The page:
“Having a shop affiliated with Harvey Nichols is going to give customers that confidence and so will help increase sales across our stores. Our plan is to open retail outlets in all Middle East cities and ship the bags to Qatar to be repaired – in the same way in the UK that they are shipped back to Newcastle from across the country.”
While much focus on growth is on Handbag Clinic, Furniture Clinic and product development is not standing still. Having made mistakes with franchising in the past, Staerck believes the lessons learned mean it can be a way to successfully grow the business.
“Furniture Clinic can grow much bigger than what it is,” he says. “We can control the growth of Handbag Clinic by opening more stores whereas with Furniture Clinic it is finding more corporate customers, overseas partners and we can’t make that happen quickly. Having said that, we are opening franchises in Germany and Bulgaria to drive growth – especially Germany where they use a lot of leather in cars and homes.
“We have recently set up with a partner in Saudi Arabia and we are working with them to distribute the products across the Middle East. In England, we franchised the concept of repairing furniture in people’s homes and set up 20 branches but some didn’t have the same principles as us – everyone was competent and offered a good service but when something went wrong they didn’t handle it the way we do in Newcastle so we slimmed it down.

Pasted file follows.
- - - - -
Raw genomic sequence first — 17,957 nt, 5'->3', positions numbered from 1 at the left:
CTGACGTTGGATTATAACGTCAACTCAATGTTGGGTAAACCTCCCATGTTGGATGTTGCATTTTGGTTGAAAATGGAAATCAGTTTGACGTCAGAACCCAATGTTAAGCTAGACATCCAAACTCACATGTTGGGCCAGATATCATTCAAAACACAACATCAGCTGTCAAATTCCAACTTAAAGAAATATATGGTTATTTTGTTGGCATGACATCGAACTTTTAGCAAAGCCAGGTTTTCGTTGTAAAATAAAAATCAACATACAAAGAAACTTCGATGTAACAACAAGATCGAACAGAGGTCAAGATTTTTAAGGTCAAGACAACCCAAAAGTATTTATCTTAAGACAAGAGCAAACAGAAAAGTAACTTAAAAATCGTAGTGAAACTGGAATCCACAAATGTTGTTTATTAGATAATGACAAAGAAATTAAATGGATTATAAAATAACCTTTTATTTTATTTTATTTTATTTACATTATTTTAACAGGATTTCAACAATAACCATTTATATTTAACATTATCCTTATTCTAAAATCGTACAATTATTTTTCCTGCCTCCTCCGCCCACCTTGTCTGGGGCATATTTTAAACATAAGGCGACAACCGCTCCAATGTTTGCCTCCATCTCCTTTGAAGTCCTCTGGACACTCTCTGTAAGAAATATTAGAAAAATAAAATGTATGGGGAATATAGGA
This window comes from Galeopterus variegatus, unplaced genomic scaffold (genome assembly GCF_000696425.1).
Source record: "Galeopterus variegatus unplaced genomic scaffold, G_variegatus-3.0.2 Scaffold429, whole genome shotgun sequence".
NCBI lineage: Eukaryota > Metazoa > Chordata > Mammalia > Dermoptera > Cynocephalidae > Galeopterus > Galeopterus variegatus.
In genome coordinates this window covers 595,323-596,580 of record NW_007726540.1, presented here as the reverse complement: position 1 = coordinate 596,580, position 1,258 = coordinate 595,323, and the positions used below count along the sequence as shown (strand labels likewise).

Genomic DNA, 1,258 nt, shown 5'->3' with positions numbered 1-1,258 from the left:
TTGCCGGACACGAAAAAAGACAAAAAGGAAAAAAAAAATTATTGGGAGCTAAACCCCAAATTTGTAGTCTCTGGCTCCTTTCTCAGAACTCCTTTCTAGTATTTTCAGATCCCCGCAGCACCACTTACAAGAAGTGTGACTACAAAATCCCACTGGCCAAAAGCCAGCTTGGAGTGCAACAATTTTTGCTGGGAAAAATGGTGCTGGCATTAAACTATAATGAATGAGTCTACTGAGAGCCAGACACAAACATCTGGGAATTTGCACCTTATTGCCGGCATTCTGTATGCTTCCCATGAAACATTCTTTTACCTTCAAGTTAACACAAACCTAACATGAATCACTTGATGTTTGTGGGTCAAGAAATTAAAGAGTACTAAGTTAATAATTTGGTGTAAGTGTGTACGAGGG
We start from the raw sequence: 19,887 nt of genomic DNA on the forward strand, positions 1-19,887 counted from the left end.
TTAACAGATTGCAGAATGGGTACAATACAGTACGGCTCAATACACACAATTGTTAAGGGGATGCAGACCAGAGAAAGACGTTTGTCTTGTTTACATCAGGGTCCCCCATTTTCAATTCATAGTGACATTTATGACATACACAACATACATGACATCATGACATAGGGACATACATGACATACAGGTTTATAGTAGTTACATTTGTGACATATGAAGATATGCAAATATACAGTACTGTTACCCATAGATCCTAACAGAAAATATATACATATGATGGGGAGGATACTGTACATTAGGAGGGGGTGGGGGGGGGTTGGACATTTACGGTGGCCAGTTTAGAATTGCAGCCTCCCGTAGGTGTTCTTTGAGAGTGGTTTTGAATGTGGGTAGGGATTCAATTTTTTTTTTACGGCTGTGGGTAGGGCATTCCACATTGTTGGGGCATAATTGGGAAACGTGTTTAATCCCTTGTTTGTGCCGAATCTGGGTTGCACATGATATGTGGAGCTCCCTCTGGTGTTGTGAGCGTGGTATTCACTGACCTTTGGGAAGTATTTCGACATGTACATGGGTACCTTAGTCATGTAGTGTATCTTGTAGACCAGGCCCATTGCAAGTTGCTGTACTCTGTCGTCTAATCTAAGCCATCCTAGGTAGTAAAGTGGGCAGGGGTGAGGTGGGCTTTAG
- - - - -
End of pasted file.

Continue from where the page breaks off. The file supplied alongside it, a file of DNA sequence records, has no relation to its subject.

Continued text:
“I was 21 and willing to sell to anyone as it was easy money – I went out and bought an Aston Martin – but we stopped doing domestic franchising due to issues with customer care, although we have relaunched using an expert in the field. We will be very picky who we take on board, learning from last time, and they will all do it our way.”
The business has come a long way since his time at Whickham Comprehensive School in Gateshead, where the idea for Furniture Clinic was born. His father, Keith, had a business where he took leather cleaner and wood cleaner around the UK, demonstrating it at car shows, county fairs and events like the Ideal Homes Exhibition.
“I tried to encourage him to get people to reorder from us direct via telephone or post,” says Staerck. “I then learnt how to build a website while at school, promoting the products, using search engine optimisation, selling on eBay and I built it up to £10,000 a month in sales while in sixth form.
“We were making the products at the house and selling online so it was almost all profit. I thought ‘What can I do at university where I will end up earning over £100,000 a year?’. It was pretty simple, so I decided not to go to uni. Unfortunately, I have not maintained that type of profit margin but I have no regrets.”